Degree-holding teachers preferred for coming school yearLocal | Sophie Hui 27 Mar 2019
The all-graduate teaching force policy will kick off at public schools starting from the 2019/20 school year, according to a circular sent by the Education Bureau to all aided schools yesterday.
The policy was announced in Chief Executive Carrie Lam Cheng Yuet-ngor's policy address last October and the new measure will approximately cost an additional HK$1.5 billion annually.
Currently, the ratio of graduate teacher posts in public sector primary and secondary schools are 65 and 85 percent respectively.
Some teachers with bachelor degrees are forced to take certificate teacher positions, meaning they have the same qualifications and job requirements as their peers, but earn less.
Implementing the new measure would mean that all teaching positions at primary and secondary schools will be graduate teacher posts.
The bureau said schools should establish a school-based mechanism to allow all degree-holding teachers to take up graduate teacher positions.
It also said that teachers who join from next school year onwards should have a bachelor's degree.
Secretary for Education Kevin Yeung Yun-hung said that the government is "committed to providing support to teachers and raising their professional status.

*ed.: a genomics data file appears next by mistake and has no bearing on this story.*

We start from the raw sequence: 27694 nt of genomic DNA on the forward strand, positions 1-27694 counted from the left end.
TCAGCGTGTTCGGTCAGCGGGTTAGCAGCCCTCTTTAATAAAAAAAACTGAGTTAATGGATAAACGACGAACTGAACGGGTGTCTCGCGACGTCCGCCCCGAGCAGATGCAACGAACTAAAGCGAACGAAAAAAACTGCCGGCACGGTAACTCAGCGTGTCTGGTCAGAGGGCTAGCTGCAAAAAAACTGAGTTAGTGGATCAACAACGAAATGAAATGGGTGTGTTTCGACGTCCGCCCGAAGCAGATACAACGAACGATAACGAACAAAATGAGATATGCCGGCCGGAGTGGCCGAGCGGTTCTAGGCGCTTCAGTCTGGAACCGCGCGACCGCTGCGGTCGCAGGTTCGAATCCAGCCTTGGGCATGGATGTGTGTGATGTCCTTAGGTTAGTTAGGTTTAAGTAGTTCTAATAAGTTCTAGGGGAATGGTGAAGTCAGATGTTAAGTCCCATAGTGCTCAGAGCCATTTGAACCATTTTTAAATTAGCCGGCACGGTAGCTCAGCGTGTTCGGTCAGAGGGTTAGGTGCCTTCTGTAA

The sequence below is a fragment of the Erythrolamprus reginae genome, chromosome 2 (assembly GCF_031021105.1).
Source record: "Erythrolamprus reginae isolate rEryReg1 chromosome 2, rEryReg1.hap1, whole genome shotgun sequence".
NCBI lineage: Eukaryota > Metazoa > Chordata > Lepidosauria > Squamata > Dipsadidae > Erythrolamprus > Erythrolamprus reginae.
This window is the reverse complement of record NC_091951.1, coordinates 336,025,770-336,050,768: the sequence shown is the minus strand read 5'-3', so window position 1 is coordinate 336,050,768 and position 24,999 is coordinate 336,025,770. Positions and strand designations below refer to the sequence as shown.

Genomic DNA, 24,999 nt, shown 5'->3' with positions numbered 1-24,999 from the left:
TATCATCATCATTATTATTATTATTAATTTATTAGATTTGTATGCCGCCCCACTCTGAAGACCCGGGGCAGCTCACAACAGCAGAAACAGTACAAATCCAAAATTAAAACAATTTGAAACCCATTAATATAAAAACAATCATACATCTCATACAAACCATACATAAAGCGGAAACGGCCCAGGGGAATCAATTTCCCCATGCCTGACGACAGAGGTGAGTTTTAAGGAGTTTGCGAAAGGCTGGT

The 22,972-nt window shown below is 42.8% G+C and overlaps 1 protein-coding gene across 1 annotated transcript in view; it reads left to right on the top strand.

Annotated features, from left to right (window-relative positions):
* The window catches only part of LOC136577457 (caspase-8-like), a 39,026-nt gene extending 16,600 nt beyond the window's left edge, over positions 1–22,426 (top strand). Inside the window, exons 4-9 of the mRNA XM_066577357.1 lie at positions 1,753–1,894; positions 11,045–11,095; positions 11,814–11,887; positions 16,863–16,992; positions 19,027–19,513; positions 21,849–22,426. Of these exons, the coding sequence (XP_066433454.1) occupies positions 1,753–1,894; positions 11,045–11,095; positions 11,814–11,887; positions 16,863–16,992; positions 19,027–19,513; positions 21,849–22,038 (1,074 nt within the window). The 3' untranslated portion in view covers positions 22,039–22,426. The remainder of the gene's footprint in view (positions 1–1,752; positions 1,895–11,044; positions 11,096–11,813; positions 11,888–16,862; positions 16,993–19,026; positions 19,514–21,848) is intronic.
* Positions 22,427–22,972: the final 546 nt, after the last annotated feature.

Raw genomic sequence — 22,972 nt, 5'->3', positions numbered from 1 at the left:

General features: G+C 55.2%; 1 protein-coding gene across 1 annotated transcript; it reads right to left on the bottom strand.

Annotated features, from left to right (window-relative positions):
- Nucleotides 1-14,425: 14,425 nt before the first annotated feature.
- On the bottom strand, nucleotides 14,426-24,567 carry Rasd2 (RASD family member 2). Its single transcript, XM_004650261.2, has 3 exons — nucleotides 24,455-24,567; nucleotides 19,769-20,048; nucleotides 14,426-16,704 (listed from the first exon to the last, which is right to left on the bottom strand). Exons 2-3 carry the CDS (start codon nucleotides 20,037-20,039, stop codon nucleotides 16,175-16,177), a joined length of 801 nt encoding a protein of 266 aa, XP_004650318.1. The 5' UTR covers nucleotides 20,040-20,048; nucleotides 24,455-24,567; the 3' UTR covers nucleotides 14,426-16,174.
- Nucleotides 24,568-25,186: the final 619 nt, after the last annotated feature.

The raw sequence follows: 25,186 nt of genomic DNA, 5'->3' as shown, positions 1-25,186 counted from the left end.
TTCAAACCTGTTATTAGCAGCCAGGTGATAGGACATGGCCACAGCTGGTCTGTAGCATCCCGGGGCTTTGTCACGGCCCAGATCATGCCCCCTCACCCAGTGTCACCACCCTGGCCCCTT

"Through the implementation of the all-graduate teaching force policy, we not only recognize the contributions of those teachers with a bachelor's degree, but also hope to facilitate teachers' professional development and raise their professional roles and functions to further improve the quality of education."
Meanwhile, the Task Force on Professional Development of Teachers, established by the bureau in 2017, proposed 18 recommendations after reviewing the current state of play regarding teachers' professional development.
The suggestions included giving a pay rise to primary school principals, meaning that the maximum salary for a school headmaster will increase 29 percent to over HK$120,000.
The task force also recommended improving manpower at the middle management level in primary and secondary schools.
For instance, in primary schools with 24 classes or more, there should be three vice-principals instead of two.
Education sector lawmaker Ip Kin-yuen welcomed the task force's suggestions, saying it is necessary to increase the number of middle management level positions under the all-graduate teaching force policy.